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Comparison of AMG 416 and cinacalcet in rodent models of uremia

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      Abstract

      BackgroundAMG 416 is a novel peptide agonist of the calcium-sensing receptor (CaSR). This report describes the activity of AMG 416 in two different rodent models of uremia, compared in each case to cinacalcet, an approved therapeutic for secondary hyperparathyroidism (SHPT) in patients with chronic kidney disease on dialysis.MethodsAMG 416 was administered as a single intravenous (IV) bolus in a severe, acute model of renal insufficiency (the “1K1C” model) and plasma parathyroid hormone (PTH) and serum calcium levels were monitored for 24 hours. In a chronic, less severe model of renal dysfunction, the 5/6 nephrectomy (5/6 Nx) model, AMG 416 was administered as a once-daily IV bolus for 28 days. Both studies included a control (vehicle) group and a comparison cinacalcet group (po dosing at 30 mg/kg and 10 mg/kg for the 1K1C and 5/6 Nx studies, respectively).ResultsAdministration of AMG 416 by IV bolus injection into rats with acute renal dysfunction (1K1C model) resulted in a sustained reduction in plasma PTH from the initial elevated values. Following a single IV bolus (0.5 mg/kg), AMG 416 caused a substantial drop in PTH levels which remained approximately 50% below their initial level at 24 hrs. In the same model, oral treatment with cinacalcet (30 mg/kg) resulted in an acute drop in PTH which almost returned to the starting level by 24 hours after dosing. In the 5/6 Nx chronic uremia model, daily IV dosing of AMG 416 over 4 weeks (1 mg/kg) resulted in a sustained reduction in PTH, with approximately 50% of the initial level observed 48 hours post treatment throughout the study. Cinacalcet treatment (10 mg/kg) in the same model resulted in acutely lowered plasma PTH levels which returned to placebo levels by 24 hours post-dose. Consistent with the reductions in plasma PTH, reductions in serum calcium were observed in both AMG 416- and cinacalcet-treated animals.ConclusionsAs a long-acting CaSR agonist suitable for administration by the IV route, AMG 416 is a potential new therapy for the treatment of CKD patients with SHPT receiving hemodialysis.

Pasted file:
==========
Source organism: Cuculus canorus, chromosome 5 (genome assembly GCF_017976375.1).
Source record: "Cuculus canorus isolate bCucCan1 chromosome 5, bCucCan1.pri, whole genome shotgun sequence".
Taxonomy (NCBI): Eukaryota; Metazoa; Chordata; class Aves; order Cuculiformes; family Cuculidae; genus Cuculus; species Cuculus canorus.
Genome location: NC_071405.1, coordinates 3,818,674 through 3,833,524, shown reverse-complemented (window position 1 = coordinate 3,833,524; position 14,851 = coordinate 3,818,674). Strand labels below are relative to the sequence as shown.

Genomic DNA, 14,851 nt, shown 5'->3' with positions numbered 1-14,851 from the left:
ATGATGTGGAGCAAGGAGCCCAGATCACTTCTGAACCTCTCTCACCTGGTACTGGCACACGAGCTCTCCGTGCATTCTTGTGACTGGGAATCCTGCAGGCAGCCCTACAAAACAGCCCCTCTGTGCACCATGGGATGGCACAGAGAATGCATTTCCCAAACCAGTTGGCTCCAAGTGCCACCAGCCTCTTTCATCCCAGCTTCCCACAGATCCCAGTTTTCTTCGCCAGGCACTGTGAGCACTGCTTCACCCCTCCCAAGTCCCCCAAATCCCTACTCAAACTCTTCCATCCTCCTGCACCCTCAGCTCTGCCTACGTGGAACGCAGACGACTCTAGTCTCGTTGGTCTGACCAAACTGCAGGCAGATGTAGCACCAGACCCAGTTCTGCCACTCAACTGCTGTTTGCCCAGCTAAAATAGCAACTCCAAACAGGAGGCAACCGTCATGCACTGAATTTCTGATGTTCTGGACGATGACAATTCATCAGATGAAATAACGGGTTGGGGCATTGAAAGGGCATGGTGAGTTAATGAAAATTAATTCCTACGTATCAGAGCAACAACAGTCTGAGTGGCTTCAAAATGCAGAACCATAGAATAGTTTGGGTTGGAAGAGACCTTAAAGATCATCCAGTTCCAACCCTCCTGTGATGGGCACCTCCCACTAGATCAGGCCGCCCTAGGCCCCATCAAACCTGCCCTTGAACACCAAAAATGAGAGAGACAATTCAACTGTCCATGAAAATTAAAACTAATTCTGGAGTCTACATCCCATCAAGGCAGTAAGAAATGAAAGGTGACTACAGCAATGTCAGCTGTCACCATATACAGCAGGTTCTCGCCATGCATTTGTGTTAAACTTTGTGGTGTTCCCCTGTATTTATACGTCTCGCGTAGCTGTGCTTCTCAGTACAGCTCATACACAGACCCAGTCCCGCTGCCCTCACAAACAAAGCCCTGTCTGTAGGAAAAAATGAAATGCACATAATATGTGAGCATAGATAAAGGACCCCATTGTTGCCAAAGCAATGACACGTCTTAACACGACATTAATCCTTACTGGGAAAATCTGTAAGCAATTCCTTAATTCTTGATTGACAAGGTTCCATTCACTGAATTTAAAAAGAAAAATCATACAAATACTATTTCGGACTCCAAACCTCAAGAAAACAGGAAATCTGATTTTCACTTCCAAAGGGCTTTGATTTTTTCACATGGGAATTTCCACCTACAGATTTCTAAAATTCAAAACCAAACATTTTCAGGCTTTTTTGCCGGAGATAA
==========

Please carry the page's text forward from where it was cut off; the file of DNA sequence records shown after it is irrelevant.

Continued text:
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      Cloning and characterization of an extracellular Ca(2+)-sensing receptor from bovine parathyroid.

      Maintenance of a stable internal environment within complex organisms requires specialized cells that sense changes in the extracellular concentration of specific ions (such as Ca2+). Although the molecular nature of such ion sensors is unknown, parathyroid cells possess a cell surface Ca(2+)-sensing mechanism that also recognizes trivalent and polyvalent cations (such as neomycin) and couples by changes in phosphoinositide turnover and cytosolic Ca2+ to regulation of parathyroid hormone secretion. The latter restores normocalcaemia by acting on kidney and bone. We now report the cloning of complementary DNA encoding an extracellular Ca(2+)-sensing receptor from bovine parathyroid with pharmacological and functional properties nearly identical to those of the native receptor. The novel approximately 120K receptor shares limited similarity with the metabotropic glutamate receptors and features a large extracellular domain, containing clusters of acidic amino-acid residues possibly involved in calcium binding, coupled to a seven-membrane-spanning domain like those in the G-protein-coupled receptor superfamily.
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        Cinacalcet for secondary hyperparathyroidism in patients receiving hemodialysis.